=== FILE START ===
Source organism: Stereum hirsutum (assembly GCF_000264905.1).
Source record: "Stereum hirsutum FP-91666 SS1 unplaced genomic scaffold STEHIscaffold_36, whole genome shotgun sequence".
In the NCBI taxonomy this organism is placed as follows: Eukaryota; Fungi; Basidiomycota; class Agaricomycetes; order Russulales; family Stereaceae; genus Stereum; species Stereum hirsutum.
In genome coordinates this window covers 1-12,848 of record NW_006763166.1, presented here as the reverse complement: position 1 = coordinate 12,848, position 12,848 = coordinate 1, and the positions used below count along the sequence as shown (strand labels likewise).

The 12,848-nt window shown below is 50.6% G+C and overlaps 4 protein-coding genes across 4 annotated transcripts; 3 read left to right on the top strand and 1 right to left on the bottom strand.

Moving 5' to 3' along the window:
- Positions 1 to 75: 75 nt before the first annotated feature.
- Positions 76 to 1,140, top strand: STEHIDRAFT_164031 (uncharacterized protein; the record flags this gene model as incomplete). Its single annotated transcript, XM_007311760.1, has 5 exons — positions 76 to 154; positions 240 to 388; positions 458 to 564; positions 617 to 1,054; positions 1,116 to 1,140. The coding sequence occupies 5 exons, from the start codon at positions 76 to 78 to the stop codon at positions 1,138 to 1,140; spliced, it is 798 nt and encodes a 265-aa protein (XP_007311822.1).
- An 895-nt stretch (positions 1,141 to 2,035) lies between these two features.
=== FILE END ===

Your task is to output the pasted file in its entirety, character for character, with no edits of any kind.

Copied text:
Source organism: Stereum hirsutum (assembly GCF_000264905.1).
Source record: "Stereum hirsutum FP-91666 SS1 unplaced genomic scaffold STEHIscaffold_36, whole genome shotgun sequence".
In the NCBI taxonomy this organism is placed as follows: Eukaryota; Fungi; Basidiomycota; class Agaricomycetes; order Russulales; family Stereaceae; genus Stereum; species Stereum hirsutum.
In genome coordinates this window covers 1-12,848 of record NW_006763166.1, presented here as the reverse complement: position 1 = coordinate 12,848, position 12,848 = coordinate 1, and the positions used below count along the sequence as shown (strand labels likewise).

The 12,848-nt window shown below is 50.6% G+C and overlaps 4 protein-coding genes across 4 annotated transcripts; 3 read left to right on the top strand and 1 right to left on the bottom strand.

Moving 5' to 3' along the window:
- Positions 1 to 75: 75 nt before the first annotated feature.
- Positions 76 to 1,140, top strand: STEHIDRAFT_164031 (uncharacterized protein; the record flags this gene model as incomplete). Its single annotated transcript, XM_007311760.1, has 5 exons — positions 76 to 154; positions 240 to 388; positions 458 to 564; positions 617 to 1,054; positions 1,116 to 1,140. The coding sequence occupies 5 exons, from the start codon at positions 76 to 78 to the stop codon at positions 1,138 to 1,140; spliced, it is 798 nt and encodes a 265-aa protein (XP_007311822.1).
- An 895-nt stretch (positions 1,141 to 2,035) lies between these two features.